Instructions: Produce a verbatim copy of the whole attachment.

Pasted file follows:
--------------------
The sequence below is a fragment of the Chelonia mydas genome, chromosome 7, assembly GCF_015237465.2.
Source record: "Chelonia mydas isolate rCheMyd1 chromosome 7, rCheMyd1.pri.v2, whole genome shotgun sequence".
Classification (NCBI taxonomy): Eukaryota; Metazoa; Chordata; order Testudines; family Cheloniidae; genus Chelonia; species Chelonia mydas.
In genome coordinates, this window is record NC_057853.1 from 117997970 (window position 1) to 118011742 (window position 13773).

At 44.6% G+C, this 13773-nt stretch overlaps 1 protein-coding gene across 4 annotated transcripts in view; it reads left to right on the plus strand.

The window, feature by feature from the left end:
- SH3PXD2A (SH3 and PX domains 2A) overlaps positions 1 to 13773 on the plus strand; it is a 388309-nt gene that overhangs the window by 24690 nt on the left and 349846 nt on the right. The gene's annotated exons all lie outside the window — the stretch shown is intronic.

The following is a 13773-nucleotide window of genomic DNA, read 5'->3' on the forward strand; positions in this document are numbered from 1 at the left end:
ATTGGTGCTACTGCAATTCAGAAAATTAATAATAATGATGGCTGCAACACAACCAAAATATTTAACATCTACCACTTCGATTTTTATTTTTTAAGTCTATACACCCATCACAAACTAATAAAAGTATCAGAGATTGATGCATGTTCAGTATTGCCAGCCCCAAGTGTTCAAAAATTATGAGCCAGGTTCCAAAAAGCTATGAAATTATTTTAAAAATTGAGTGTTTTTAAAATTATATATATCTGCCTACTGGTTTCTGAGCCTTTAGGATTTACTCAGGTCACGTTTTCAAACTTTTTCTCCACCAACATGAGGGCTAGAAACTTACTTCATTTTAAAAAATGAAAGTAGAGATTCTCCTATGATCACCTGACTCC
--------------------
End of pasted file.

The sequence below is a fragment of the Chelonia mydas genome, chromosome 7, assembly GCF_015237465.2.
Source record: "Chelonia mydas isolate rCheMyd1 chromosome 7, rCheMyd1.pri.v2, whole genome shotgun sequence".
Classification (NCBI taxonomy): Eukaryota; Metazoa; Chordata; order Testudines; family Cheloniidae; genus Chelonia; species Chelonia mydas.
In genome coordinates, this window is record NC_057853.1 from 117997970 (window position 1) to 118011742 (window position 13773).

At 44.6% G+C, this 13773-nt stretch overlaps 1 protein-coding gene across 4 annotated transcripts in view; it reads left to right on the plus strand.

The window, feature by feature from the left end:
- SH3PXD2A (SH3 and PX domains 2A) overlaps positions 1 to 13773 on the plus strand; it is a 388309-nt gene that overhangs the window by 24690 nt on the left and 349846 nt on the right. The gene's annotated exons all lie outside the window — the stretch shown is intronic.

The following is a 13773-nucleotide window of genomic DNA, read 5'->3' on the forward strand; positions in this document are numbered from 1 at the left end:
ATTGGTGCTACTGCAATTCAGAAAATTAATAATAATGATGGCTGCAACACAACCAAAATATTTAACATCTACCACTTCGATTTTTATTTTTTAAGTCTATACACCCATCACAAACTAATAAAAGTATCAGAGATTGATGCATGTTCAGTATTGCCAGCCCCAAGTGTTCAAAAATTATGAGCCAGGTTCCAAAAAGCTATGAAATTATTTTAAAAATTGAGTGTTTTTAAAATTATATATATCTGCCTACTGGTTTCTGAGCCTTTAGGATTTACTCAGGTCACGTTTTCAAACTTTTTCTCCACCAACATGAGGGCTAGAAACTTACTTCATTTTAAAAAATGAAAGTAGAGATTCTCCTATGATCACCTGACTCC